Rob Reiner at Castle Rock said, “Look, you have two movies in this script, and the movies are fighting each other. There’s the thriller aspect of the kids from Southie thwarting the big government agency, and then there’s this really awesome character story about this math genius and his relationship with this shrink. And we don’t think those two can live together.” And to their credit, Castle Rock said, “You guys wrote a great script and you’re the stars of the movie, so we’re putting it to you. You’ve got to pick one.”
The guys were naturally worried…
Damon: At first we were terrified because we had this 120-to-130-page script, and once we removed the NSA stuff it was 60 pages. We were going, “What’s the movie then? What happens?”
Affleck: It was a complete overhaul.
However, after they rewrote the movie to make it roughly the film that it eventually became, Damon and Affleck felt that Castle Rock was not paying enough attention to them. Asking them to do countless rewrites, but then not pay attention to the rewrites. Affleck even came up with tests to see if they were actually reading the scripts, “We were so frustrated that Castle Rock wasn’t reading the script, so we felt like we had to develop this test. We started writing in screen direction like, ‘Sean talks to Will and unloads his conscience.’ And then: ‘Will takes a moment and then gives Sean a soulful look and leans in and starts blowing him.’ We would turn that in, and they wouldn’t ever mention all those scenes where Sean and Will were jerking each other off.”
Castle Rock also had differing ideas on who to direct the film. Ultimately, they allowed Damon and Affleck to take the script elsewhere, provided that the other company paid Castle Rock the $600,000 that they had laid out for the script. Eventually, through the help of film writer/director Kevin Smith, they ended up at Miramax.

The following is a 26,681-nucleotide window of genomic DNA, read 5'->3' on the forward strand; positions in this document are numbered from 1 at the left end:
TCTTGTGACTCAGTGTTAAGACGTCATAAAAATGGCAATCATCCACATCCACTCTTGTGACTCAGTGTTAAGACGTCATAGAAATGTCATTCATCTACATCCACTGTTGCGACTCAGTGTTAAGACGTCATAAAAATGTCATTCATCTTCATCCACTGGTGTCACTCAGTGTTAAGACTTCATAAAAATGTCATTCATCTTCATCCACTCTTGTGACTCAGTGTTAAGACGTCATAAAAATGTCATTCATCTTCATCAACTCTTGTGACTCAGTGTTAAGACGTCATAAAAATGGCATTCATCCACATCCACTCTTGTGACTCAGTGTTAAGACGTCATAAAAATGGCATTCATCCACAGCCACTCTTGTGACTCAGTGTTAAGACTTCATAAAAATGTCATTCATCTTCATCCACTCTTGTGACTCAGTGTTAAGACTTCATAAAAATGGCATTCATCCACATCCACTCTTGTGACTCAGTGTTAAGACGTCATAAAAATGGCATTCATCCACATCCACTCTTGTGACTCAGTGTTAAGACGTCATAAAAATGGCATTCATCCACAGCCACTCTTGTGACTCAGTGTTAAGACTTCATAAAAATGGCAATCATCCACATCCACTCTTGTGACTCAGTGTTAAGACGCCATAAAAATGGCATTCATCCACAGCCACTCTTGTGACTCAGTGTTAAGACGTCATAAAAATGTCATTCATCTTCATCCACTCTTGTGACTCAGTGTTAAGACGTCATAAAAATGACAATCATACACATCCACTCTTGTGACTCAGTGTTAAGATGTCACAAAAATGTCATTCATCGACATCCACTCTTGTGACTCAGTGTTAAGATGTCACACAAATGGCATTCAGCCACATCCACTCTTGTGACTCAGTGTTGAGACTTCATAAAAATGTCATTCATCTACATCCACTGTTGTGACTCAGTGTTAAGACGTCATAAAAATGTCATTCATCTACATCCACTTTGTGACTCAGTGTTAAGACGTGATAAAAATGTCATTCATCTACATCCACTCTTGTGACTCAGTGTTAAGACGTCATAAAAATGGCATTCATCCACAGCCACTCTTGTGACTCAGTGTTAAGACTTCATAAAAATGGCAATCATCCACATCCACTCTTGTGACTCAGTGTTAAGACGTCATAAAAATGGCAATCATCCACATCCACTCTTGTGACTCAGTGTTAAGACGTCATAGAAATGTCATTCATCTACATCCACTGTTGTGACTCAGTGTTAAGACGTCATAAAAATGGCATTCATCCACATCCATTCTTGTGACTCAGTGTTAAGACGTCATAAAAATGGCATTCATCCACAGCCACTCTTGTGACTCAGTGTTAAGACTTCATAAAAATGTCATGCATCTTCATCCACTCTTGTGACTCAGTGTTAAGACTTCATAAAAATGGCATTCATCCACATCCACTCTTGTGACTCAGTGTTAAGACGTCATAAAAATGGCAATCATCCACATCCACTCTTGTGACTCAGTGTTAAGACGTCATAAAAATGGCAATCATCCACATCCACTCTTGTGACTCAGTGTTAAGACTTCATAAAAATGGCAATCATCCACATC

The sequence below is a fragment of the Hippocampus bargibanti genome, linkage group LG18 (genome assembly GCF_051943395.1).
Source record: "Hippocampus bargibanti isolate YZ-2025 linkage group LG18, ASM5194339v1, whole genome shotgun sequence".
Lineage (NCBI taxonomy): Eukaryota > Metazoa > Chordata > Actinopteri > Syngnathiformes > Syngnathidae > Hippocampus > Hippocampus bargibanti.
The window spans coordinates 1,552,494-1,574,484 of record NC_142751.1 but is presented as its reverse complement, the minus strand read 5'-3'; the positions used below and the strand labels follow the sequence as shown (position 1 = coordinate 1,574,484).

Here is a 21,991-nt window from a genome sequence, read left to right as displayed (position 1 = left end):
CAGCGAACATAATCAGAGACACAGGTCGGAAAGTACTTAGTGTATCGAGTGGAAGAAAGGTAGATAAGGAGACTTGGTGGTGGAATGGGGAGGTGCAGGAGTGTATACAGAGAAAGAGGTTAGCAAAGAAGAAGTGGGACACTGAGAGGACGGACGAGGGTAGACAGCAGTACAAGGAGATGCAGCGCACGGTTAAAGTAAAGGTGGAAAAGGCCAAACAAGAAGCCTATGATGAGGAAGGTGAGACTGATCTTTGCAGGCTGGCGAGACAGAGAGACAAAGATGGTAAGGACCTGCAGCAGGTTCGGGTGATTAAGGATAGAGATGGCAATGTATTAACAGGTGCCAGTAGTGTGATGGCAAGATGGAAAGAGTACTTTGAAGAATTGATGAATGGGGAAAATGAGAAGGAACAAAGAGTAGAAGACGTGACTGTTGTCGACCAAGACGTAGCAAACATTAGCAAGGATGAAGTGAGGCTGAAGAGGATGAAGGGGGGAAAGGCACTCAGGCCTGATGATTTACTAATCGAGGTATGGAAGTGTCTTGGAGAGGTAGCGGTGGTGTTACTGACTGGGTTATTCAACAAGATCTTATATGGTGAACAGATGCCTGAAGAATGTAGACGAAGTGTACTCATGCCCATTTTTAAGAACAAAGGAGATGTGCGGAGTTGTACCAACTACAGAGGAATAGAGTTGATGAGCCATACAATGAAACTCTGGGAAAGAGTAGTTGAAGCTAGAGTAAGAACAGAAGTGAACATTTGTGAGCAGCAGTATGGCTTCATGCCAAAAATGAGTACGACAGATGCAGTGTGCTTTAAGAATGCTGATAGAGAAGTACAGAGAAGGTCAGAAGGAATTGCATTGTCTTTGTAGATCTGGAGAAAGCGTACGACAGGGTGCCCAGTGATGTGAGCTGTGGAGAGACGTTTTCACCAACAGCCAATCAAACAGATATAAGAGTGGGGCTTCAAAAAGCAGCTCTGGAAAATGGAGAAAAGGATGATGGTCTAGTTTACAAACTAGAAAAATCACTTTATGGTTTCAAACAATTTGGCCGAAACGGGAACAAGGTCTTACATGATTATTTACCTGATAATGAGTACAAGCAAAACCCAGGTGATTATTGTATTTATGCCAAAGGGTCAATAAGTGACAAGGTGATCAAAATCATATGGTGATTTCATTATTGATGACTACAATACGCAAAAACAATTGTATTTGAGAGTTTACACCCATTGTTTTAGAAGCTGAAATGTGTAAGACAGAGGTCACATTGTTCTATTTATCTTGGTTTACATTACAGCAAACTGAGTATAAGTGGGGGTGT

Even there, though, the changes to the film were not done. Their director, Gus Van Sant, felt that the ending needed to be darker. Damon recalled to Tom Shone:
Gus came down and said ‘I want to do a draft where Chucky, Ben’s character, dies on the construction site.’ And Ben and I were just mortified. ‘What are you talking about’ ‘I want him to get crushed like a bug.’ We said ‘Gus what are you talking about? You cant just f**ing smush Ben. That’s a terrible idea.’ Gus said ‘no I really want to see what would happen.’ So we did a whole new draft on weekends of “The Rainmaker”, when I wasn’t working, we would write, Ben and I did a whole draft, with a wake and everything. It took a left turn and went into this other place. The scenes in a vacuum I thought were good, but we still didn’t like the idea, then Gus read it said ‘okay its a terrible idea let’s go back to what we had’.”
In the end, the ending of the film was inspired by famed filmmaker, Terrence Malik, who was a friend of Affleck’s family. They spoke to him and told him the gist of the film and he came up with the idea of Minnie Driver’s Skyler leaving and Damon’s Will going after her (at that point, they left for Los Angeles together):
‘I think it would be better if she left and he went after her.’ And Ben and I looked at each other. It was one of those things where you go: of course that ‘s better. He said it and he probably doesn’t even remmber that he said it. He started talking about Antonioni. ‘In Italian movies a guy just leaves town at the end and that enough.’ And we said of course that’s enough. That’s where we come from. If you just leave that’s a big enough deal. It doesn’t have to build up to anything more.”
It’s fascinating to see how many people played a role in making “Good Will Hunting” such a classic film. Although, it’s funny how the original premise was almost a precursor to Damon’s later action stardom as Jason Bourne.
The legend is…